Coaching is so much more than just a conversation! Coaching goes beyond the ability to ask questions and listen attentively. Coaching explores personality traits, behavioural habits and thinking processes.
The outline above is how I see coaching conversations develop, and whenever I engage with different groups of people, some themes or questions always pop up, that being “why is it that coaching is seen as the tool to help people” Or “what is it about coaching that works”.
My answer always returns to how the coach engages others in seeing things differently, and this is achieved by the way the coaching conversation is structured.
Coaching conversations focuses on helping another person understand themselves through the art of communication. At the core of the conversation, you will find the very essence of the problem, situation, or individual goal.
Coaching conversations are based on asking rather than telling, provoking thoughts rather than giving directions or advice, and holding individuals accountable for their goals and aspirations.
Coaching conversations are an essential way to turn experiences into learning and helps individuals engage and develop themselves by becoming more self-aware, leading to better work-related performance. Coaching conversations reinforces strengths and explores weaknesses, opportunities and threats, allowing people to take control and ownership for their actions and interpersonal development.
Coaching conversations require good use of emotional intelligence, often referred to as EQ, to understand and interpret the coachee’s emotions and feelings. Coaching conversations bring emotional intelligence into play, and the coach uses specific techniques and skills, offering the coachee a new and fresh way of communicating.
Coaching can be more time-consuming in the short term compared to other methods of training, improving or developing your staff, but Coaching pays dividends overall. It is acknowledged as one of the best ways to get improved performance from the individual or team.
More broadly, organisations benefit from creating a coaching culture, and although it can be seen as onerous because of the pressure and demands on employees. A coaching culture supports leaders and managers who need a broad portfolio of management and leadership tools.
Coaching conversations, when used in any modern-day workplace, are seen as a powerful tool; coaching conversations have proven to be a highly effective way of developing individual and organisational performance, unlocking capability by:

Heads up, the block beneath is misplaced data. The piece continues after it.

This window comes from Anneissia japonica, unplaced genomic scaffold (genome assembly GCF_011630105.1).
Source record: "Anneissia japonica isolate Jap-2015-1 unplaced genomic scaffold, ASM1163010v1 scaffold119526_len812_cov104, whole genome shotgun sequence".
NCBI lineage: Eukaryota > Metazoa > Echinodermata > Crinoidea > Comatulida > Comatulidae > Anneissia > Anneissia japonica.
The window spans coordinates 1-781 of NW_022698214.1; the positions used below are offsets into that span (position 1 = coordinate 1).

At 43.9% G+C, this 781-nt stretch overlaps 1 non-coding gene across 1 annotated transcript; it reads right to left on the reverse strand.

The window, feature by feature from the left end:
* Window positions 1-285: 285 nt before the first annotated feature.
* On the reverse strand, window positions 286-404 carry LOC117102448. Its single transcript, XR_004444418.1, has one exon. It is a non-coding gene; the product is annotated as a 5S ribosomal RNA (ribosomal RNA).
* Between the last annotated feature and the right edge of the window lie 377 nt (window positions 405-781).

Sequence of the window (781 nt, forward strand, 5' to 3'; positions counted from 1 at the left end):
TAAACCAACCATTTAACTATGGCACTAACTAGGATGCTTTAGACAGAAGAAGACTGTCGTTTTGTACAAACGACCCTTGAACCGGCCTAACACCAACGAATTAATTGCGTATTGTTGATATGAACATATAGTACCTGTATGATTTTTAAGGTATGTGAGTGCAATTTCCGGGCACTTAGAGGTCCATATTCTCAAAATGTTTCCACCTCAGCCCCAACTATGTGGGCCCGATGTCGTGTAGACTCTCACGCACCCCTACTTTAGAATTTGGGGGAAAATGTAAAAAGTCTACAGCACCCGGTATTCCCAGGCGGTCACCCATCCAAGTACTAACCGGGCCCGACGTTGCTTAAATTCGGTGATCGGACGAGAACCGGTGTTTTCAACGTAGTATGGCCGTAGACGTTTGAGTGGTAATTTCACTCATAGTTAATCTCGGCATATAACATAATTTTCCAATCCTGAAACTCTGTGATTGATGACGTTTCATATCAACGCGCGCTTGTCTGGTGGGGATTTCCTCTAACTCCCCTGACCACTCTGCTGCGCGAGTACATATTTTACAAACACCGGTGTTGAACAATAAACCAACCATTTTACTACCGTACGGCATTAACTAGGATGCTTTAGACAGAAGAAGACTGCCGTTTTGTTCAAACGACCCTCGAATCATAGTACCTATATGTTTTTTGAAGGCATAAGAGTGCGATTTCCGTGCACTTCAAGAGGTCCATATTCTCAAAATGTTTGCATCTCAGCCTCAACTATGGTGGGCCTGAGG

- Improving team collaboration
- Cultivating team development
- Increasing employee engagement
- Enhancing job satisfaction and morale
Being a coach is all about developing others, and it is an essential part of leadership. Effective coaching conversations requires you to do a few things:
- Listen with curiosity, put the coachee at the heart of the conversation, and become a great listener.
- Build rapport, ask insightful questions and embrace silence, giving the coachee time to know what they want.
- Give objective feedback, and remember there is no such thing as failure, only feedback.
When you’re able to listen with curiosity, respond by building rapport, embrace silence and give constructive feedback, you will have the basis of a coaching conversation.
Start your coaching conversation by finding out the coach’s views of their current situation, using active listening and asking open questions to encourage the coachee to talk openly and raise their awareness and, therefore, insight into the issue.
Using the INSIGHT coaching model as a frame will help you ask insightful questions, taking the coachee on a journey of inner self-discovery. This is a way of creating time for the coachee to think about what is important for them to achieve.
The essence of good coaching conversations is that the development process is two way and enables both parties to build absolute trust in each other. Therefore, a trusting relationship must be established, and expectations are explored from the very beginning.
As you can see, “Coaching is so much more than just a conversation! Coaching goes beyond the ability to ask questions and listen attentively. Coaching explores personality traits, behavioural habits and thinking processes.”